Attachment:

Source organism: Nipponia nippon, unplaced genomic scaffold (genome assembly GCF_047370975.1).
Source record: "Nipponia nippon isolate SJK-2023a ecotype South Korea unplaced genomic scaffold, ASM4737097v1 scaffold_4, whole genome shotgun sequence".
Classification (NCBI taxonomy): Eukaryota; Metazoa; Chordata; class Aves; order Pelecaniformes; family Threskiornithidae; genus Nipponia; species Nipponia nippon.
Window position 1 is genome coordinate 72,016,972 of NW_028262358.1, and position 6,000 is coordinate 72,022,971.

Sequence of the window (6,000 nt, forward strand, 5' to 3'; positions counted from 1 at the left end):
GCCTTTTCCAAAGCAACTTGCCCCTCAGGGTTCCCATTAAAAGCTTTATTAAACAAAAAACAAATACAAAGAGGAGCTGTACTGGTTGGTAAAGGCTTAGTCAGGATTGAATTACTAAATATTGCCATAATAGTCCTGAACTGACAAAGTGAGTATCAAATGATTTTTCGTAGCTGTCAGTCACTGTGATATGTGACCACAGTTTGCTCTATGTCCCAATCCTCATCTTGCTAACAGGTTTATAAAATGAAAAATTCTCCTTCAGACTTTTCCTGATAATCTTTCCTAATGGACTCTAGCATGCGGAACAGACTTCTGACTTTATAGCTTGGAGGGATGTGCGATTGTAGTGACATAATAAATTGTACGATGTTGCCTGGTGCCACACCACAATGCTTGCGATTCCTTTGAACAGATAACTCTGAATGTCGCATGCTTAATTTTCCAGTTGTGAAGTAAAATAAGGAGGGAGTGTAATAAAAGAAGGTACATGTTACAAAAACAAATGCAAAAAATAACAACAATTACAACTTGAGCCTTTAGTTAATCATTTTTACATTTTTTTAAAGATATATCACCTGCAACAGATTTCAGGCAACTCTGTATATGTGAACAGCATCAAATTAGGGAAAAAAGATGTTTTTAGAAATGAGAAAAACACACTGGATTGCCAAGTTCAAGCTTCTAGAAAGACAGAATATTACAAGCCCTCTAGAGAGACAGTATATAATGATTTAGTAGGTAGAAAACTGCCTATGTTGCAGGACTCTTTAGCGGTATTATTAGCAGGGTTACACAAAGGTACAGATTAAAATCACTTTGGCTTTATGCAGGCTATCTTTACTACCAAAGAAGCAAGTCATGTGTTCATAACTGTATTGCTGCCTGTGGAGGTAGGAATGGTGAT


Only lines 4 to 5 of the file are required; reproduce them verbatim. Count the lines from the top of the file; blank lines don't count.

Window position 1 is genome coordinate 72,016,972 of NW_028262358.1, and position 6,000 is coordinate 72,022,971.

Sequence of the window (6,000 nt, forward strand, 5' to 3'; positions counted from 1 at the left end):